Step One: Cut and finish all the pieces first.
I normally don’t recommend building like this. But, it’s so much easier to finish the individual pieces first! I drilled my pocket holes before finishing my wood as well.
All that was left was to assemble the bed.
Step Two: Assemble the headboard.
Secure the bottom rail to the bed posts with wood glue and 2 1/2” pocket hole screws. The inside face of the bottom rail will be flush with the front of the bed post which is the side facing the mattress.
Center the top rail on the bedpost with the pocket holes facing toward the back (wall), and attach with 2 1/2′ pocket screws. To keep a consistent center placement for all the bed posts, I cut a ¾” x 5” piece of wood as a jig. I laid the bedpost on the floor and placed my jig under the top rail. It lined up all of the top rails with exact spacing on all of four of the bedposts. Sorry ~ I didn’t get a picture of this.
Notice I’m using a large movers blanket to lay my bed pieces on, so I didn’t scratch my beautiful finish on our tile floor.
Step Three: Install headboard planks.
Secure the planks to the bed posts using glue and 1 1/4” pocket hole screws on the back of the headboard. The boards are flush to the front and the pocket holes face the back (wall) on the headboard.
Step Four: Assemble the footboard frame.
Secure the lower rail and the upper rail to the legs using wood glue and 2 1/2″ pocket hole screws. The pocket holes will face toward the wall.
Step Five: Attach the upper and lower side and top rails.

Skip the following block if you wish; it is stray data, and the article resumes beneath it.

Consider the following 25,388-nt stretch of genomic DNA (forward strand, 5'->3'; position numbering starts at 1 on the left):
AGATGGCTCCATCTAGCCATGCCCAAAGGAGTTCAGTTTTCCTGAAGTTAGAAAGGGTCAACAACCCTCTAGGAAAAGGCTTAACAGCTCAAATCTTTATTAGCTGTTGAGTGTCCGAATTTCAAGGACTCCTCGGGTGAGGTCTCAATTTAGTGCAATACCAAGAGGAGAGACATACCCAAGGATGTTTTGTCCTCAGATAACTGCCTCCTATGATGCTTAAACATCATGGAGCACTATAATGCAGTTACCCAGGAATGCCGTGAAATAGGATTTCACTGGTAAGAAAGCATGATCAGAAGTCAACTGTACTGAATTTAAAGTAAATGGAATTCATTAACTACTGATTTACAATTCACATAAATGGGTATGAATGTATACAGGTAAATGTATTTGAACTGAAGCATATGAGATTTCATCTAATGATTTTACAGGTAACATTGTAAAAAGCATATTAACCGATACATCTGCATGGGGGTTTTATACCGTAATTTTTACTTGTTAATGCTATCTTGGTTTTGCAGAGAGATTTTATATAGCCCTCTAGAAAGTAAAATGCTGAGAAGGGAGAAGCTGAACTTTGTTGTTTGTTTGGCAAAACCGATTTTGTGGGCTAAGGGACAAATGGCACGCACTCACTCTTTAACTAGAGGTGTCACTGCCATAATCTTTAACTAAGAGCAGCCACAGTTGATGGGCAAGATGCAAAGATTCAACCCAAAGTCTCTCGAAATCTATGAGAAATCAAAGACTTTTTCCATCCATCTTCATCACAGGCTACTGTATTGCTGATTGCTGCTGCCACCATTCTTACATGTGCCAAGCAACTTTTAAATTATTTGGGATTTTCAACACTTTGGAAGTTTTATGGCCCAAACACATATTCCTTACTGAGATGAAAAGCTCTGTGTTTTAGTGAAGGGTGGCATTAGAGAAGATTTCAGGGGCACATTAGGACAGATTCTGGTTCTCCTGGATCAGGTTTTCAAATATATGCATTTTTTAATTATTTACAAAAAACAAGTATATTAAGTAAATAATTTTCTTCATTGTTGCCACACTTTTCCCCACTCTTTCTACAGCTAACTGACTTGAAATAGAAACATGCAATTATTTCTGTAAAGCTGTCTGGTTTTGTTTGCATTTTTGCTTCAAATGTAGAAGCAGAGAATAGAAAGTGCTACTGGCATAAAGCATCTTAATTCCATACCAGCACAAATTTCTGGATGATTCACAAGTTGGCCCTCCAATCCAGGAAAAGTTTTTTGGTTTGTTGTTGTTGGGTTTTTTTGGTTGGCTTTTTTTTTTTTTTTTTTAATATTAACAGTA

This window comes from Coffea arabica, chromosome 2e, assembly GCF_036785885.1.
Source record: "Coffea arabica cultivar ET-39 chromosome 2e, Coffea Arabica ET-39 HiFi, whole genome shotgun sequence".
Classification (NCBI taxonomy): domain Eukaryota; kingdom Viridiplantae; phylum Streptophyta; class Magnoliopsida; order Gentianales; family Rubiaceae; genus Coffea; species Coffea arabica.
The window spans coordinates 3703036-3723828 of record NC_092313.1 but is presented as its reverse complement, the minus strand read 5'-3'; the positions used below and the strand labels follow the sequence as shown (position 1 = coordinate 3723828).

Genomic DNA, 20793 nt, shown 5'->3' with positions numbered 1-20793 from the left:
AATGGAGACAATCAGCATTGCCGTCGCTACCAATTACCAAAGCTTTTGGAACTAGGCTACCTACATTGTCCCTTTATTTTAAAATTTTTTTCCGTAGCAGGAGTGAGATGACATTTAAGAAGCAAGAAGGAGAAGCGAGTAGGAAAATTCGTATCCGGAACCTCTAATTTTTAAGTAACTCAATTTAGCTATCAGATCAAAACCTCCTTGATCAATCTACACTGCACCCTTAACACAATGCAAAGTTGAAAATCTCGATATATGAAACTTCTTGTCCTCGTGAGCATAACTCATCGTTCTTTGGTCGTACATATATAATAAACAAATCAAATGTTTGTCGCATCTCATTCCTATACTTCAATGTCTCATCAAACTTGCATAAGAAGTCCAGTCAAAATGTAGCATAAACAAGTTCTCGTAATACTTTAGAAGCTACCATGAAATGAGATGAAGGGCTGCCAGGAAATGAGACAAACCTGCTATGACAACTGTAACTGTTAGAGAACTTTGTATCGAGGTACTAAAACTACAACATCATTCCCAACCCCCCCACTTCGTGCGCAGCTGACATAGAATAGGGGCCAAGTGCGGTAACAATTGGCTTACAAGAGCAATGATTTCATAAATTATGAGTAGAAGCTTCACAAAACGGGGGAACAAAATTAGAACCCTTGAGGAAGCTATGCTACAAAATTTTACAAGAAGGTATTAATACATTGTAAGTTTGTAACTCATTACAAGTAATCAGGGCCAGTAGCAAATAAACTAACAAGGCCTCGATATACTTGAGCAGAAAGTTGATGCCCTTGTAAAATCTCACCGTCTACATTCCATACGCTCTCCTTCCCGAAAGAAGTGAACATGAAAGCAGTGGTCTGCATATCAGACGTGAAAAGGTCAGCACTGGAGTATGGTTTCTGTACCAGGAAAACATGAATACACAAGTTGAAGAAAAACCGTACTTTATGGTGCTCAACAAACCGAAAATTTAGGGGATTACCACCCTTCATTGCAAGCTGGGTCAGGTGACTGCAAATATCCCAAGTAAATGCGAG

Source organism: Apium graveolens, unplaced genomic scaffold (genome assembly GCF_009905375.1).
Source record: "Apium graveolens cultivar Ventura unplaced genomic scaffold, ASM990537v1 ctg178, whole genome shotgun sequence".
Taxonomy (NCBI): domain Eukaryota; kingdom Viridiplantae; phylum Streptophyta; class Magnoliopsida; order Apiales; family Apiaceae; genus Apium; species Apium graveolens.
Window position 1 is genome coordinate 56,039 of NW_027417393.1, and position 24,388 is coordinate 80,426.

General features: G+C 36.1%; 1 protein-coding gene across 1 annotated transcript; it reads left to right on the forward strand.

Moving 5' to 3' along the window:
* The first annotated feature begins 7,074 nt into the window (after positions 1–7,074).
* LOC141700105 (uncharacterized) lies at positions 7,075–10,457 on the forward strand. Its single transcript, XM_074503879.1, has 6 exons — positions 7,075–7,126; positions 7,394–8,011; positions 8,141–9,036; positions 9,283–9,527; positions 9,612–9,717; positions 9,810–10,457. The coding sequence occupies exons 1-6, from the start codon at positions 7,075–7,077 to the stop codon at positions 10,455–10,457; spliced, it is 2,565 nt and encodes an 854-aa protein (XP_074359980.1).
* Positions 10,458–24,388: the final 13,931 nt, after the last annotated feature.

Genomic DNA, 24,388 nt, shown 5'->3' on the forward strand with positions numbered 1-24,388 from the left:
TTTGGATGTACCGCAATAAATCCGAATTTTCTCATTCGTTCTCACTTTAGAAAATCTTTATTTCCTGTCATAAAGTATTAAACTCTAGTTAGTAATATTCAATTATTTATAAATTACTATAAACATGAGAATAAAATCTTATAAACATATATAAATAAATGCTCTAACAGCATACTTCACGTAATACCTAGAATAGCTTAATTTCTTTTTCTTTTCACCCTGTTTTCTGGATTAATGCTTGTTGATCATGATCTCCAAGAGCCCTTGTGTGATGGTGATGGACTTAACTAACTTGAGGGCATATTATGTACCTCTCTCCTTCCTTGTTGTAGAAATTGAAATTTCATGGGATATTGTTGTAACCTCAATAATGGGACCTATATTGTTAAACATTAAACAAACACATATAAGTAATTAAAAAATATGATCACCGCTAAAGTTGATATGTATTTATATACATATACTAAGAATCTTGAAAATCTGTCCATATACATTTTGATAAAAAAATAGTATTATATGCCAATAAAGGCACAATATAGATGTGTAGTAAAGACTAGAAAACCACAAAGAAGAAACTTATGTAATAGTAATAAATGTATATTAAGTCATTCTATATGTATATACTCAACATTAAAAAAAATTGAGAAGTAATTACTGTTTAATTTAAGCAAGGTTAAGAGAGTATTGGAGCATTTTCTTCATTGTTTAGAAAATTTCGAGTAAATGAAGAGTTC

Secure the side rails to the bed posts using 2 1/2” pocket screws. Use the wood guide to position. Next, secure the top rails to the head board and footboard. Your pocket holes will face inward on the bed frame.
Note: Do NOT use glue on this step in case the bed needs to be disassembled to move!
Step Six: Optional add extra support.
I added small cleats under each joint on the bedposts and struts in the corners for extra strength because of the screw challenge with the hardwood mentioned above.
If you choose to add these extra supports too, you’ll need to shorten the side rail cleats a tad. This step is not in the plans, I added it after I had them made. Cut a 45 degree angle on the struts and attach with 1 1/4″ pocket screws. Use 1 1/4″ pocket screws for the cleats as well.
Step 7: Attach the slat cleats.
Secure the slat cleats to each of the side rails using countersunk 1 ½” wood screws approximately every 12”. The bottom edge of the cleat will be flush with the bottom edge of the side rail.
Note that these pieces and the bed slats are poplar. No need to waste good money on hardwood for parts no one will ever see 😉
Step 8: Assemble and attach center support.
Drill pocket holes in each end of the center 2” x 2” support piece and then on one end only of each of the 2” x 2” center support legs. Secure the legs to the center support using glue and 2 1/2” pocket hole screws 18” from each end of the support bar. Next attach the center support to the head board and footboard of the wood bed frame with 2 1/2″ pocket screws.
Step Nine: Attach the bed frame slats.
Cut the pieces for the slats. Place them approximately 2 ½” apart and about 9″’ from the headboard and footboard (this is with the extra support struts). Secure the slats using countersunk 1 1/4” screws.
Again, *do not use glue*! If you ever need to move this bed, you’ll need to disassemble it to get it out of your room.
That’s it! My DIY queen bed frame is finished.
Want to see what my homemade bed frame looks like in our finished room?
I’d say pretty darn nice. I still love it and it’s been 4 years since I built it. The finish is flawless. Using hardwood was more work, but worth it. There isn’t a scratch or nick anywhere.
I love the simplicity of my homemade bed frame and the clean lines. It works beautifully with our decor style of modern coastal.
So… how’d I do building my own DIY queen size wood bed frame, friends? I think pretty darn good! You can do this too!
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Now that I’ve shown you how to build a bed frame are you ready to make your own?